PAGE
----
A band of Fylde coast teachers represented the area’s schools at a conference which saw the education professionals agree not to take strike action.
Members of the National Association of Schoolmasters Union of Women Teachers (NASUWT), the country’s largest teaching union, gathered in Birmingham over the weekend for the union’s annual conference.
On the agenda was the union’s stance on industrial action, with members voting to maintain current sanctions of teachers working only the hours they are paid, rather than the 60 many say they are forced to do, and for union bosses to keep up negotiations with the Government over pay and working conditions.
John Girdley, NASUWT representative on the Fylde coast, said no strike action was planned for the near future.
Fifty per cent of the area’s teachers are members of the union.
Instead teachers are being encouraged to ‘work to rule’, to minimise the high levels of hours being put in by too many, the union said.
Mr Girdley added: “We remain in a state of industrial action with this Government.
“The vast majority of our focus will be to try to get schools to continue that they will ‘work to rule’, to try to resist the huge workload most teachers seem to be facing.
“Having to work 60 hours a week is destroying people.”
The union said it is keen to continue its talk with the Government over teachers’ pay, pensions, working conditions, excessive workload and job losses.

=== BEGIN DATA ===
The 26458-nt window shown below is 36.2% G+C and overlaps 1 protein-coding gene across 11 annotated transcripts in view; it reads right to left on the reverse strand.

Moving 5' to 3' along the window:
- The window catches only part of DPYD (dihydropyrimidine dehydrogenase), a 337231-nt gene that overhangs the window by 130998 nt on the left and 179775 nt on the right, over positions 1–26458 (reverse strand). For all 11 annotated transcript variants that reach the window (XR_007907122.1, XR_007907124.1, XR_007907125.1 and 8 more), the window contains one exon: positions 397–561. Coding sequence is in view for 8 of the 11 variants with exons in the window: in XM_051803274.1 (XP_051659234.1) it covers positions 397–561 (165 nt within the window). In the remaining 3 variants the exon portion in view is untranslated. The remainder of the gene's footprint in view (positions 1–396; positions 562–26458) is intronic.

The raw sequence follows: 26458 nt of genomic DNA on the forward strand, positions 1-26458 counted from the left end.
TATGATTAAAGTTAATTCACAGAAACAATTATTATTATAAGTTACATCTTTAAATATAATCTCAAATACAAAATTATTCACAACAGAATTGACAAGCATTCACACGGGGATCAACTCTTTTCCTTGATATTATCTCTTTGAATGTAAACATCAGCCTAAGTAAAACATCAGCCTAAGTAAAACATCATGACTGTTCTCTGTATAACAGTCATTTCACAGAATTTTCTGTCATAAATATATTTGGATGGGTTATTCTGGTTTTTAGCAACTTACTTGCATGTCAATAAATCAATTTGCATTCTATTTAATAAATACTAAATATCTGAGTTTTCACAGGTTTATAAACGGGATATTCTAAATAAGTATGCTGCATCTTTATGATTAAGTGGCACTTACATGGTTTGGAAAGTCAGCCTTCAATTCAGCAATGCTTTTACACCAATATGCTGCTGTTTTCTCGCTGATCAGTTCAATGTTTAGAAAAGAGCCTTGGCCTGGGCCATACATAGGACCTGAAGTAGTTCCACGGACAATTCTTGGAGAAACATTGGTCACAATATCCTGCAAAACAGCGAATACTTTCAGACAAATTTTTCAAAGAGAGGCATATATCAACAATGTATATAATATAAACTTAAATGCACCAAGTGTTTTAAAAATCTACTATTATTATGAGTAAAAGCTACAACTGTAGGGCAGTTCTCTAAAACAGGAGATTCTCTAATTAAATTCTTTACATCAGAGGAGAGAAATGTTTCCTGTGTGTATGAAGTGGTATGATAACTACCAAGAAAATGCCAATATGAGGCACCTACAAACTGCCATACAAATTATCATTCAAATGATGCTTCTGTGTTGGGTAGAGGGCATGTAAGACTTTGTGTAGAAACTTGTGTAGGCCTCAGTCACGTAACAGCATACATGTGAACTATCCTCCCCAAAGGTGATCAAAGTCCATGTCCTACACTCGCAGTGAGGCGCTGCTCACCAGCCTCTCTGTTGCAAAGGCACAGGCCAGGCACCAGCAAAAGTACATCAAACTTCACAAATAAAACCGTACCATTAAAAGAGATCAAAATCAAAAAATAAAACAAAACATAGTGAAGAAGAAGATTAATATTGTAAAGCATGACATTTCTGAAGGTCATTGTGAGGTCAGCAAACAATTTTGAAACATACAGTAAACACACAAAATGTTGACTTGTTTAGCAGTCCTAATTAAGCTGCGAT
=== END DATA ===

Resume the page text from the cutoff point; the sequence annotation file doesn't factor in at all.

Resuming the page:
And while they cannot rule out future strike action altogether, bosses have said it is not on the agenda for the near future.
Mr Girdley added: “We will not be calling on people to strike because we are having talks with the Government and we are getting concessions.
“Our focus is on ongoing discussions. We firmly believe ‘work to rule’ and talking is in the interests of our members.
“We’re not precluding that we may go on strike in the future but we’re engaging in constructive negotiations now.
“It all comes down to the Government’s changes putting undue pressure on schools, through the likes of Ofsted and academy conversions.”
Members of the National Union of Teachers (NUT) yesterday voted in favour of strike action which threatens to cause disruption at the end of the summer exams season.
The NUT, which has members from schools across the Fylde, confirmed at its annual conference in Brighton that a walk out would be staged in late June unless “significant progress” is made in talks with the Government over pay, pensions and workload.
It follows a series of powerful attacks on Michael Gove, the Education Secretary, and the Coalition’s reform programme.
At the conference, activists chanted “Gove must go” as they overwhelmingly backed plans to escalate their campaign of industrial action.
Members will walk out at some point in the week beginning June 23 – when GCSE and A-Level exams are scheduled to take place.
Avis Gilmore, North West regional secretary for the NUT, said: “We have had a great response from our members across the Fylde coast for the last two days of strike action and the feeling is that they want to continue with this campaign.
“We have been meeting with parents, for example by holding stalls and handing out leaflets in town centres, and they also believe we are doing the right thing.
“We don’t like taking strike action, it’s a last resort, but we are facing a situation where Education Secretary Michael Gove has not appeared at any of the talks.
“I know particularly members in Blackpool are having issues with schools converting to academy status which they are not happy about.”